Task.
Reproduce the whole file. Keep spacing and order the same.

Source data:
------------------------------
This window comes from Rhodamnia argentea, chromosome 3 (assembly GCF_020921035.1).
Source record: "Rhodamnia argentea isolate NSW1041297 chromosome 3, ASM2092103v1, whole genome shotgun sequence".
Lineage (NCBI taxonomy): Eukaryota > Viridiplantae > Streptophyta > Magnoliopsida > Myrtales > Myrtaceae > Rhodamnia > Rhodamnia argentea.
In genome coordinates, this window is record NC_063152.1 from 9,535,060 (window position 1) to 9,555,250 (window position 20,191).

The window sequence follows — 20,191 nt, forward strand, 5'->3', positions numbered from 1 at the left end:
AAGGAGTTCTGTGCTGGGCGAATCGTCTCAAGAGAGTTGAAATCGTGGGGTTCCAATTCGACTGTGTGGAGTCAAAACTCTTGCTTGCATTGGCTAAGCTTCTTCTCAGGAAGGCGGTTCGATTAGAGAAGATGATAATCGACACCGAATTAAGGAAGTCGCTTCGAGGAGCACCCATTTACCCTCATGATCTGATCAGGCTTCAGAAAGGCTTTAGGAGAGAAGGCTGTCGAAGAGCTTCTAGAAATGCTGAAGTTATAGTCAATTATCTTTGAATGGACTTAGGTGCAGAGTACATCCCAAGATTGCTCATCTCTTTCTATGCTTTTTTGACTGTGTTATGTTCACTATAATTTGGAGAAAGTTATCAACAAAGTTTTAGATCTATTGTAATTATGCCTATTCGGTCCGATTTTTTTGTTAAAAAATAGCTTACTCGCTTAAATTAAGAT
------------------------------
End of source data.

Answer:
This window comes from Rhodamnia argentea, chromosome 3 (assembly GCF_020921035.1).
Source record: "Rhodamnia argentea isolate NSW1041297 chromosome 3, ASM2092103v1, whole genome shotgun sequence".
Lineage (NCBI taxonomy): Eukaryota > Viridiplantae > Streptophyta > Magnoliopsida > Myrtales > Myrtaceae > Rhodamnia > Rhodamnia argentea.
In genome coordinates, this window is record NC_063152.1 from 9,535,060 (window position 1) to 9,555,250 (window position 20,191).

The window sequence follows — 20,191 nt, forward strand, 5'->3', positions numbered from 1 at the left end:
AAGGAGTTCTGTGCTGGGCGAATCGTCTCAAGAGAGTTGAAATCGTGGGGTTCCAATTCGACTGTGTGGAGTCAAAACTCTTGCTTGCATTGGCTAAGCTTCTTCTCAGGAAGGCGGTTCGATTAGAGAAGATGATAATCGACACCGAATTAAGGAAGTCGCTTCGAGGAGCACCCATTTACCCTCATGATCTGATCAGGCTTCAGAAAGGCTTTAGGAGAGAAGGCTGTCGAAGAGCTTCTAGAAATGCTGAAGTTATAGTCAATTATCTTTGAATGGACTTAGGTGCAGAGTACATCCCAAGATTGCTCATCTCTTTCTATGCTTTTTTGACTGTGTTATGTTCACTATAATTTGGAGAAAGTTATCAACAAAGTTTTAGATCTATTGTAATTATGCCTATTCGGTCCGATTTTTTTGTTAAAAAATAGCTTACTCGCTTAAATTAAGAT